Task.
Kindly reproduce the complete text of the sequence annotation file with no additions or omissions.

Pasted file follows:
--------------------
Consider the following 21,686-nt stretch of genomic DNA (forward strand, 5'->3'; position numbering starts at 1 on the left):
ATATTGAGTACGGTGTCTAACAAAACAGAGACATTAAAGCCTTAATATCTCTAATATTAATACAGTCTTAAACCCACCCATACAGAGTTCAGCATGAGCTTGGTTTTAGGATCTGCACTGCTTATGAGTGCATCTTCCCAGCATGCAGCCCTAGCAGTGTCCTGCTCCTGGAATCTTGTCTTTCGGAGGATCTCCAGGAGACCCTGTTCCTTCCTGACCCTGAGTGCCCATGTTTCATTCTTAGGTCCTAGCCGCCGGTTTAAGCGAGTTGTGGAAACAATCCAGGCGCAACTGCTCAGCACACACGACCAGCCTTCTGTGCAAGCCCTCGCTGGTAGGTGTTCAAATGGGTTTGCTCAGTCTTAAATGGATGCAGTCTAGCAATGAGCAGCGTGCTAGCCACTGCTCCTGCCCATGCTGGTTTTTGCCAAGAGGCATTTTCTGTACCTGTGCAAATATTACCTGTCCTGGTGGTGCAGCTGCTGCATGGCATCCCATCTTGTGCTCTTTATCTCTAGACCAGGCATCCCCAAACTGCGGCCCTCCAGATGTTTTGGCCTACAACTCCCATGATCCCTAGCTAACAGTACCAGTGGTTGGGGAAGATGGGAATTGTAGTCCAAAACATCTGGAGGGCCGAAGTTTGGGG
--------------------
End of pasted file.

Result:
Consider the following 21,686-nt stretch of genomic DNA (forward strand, 5'->3'; position numbering starts at 1 on the left):
ATATTGAGTACGGTGTCTAACAAAACAGAGACATTAAAGCCTTAATATCTCTAATATTAATACAGTCTTAAACCCACCCATACAGAGTTCAGCATGAGCTTGGTTTTAGGATCTGCACTGCTTATGAGTGCATCTTCCCAGCATGCAGCCCTAGCAGTGTCCTGCTCCTGGAATCTTGTCTTTCGGAGGATCTCCAGGAGACCCTGTTCCTTCCTGACCCTGAGTGCCCATGTTTCATTCTTAGGTCCTAGCCGCCGGTTTAAGCGAGTTGTGGAAACAATCCAGGCGCAACTGCTCAGCACACACGACCAGCCTTCTGTGCAAGCCCTCGCTGGTAGGTGTTCAAATGGGTTTGCTCAGTCTTAAATGGATGCAGTCTAGCAATGAGCAGCGTGCTAGCCACTGCTCCTGCCCATGCTGGTTTTTGCCAAGAGGCATTTTCTGTACCTGTGCAAATATTACCTGTCCTGGTGGTGCAGCTGCTGCATGGCATCCCATCTTGTGCTCTTTATCTCTAGACCAGGCATCCCCAAACTGCGGCCCTCCAGATGTTTTGGCCTACAACTCCCATGATCCCTAGCTAACAGTACCAGTGGTTGGGGAAGATGGGAATTGTAGTCCAAAACATCTGGAGGGCCGAAGTTTGGGG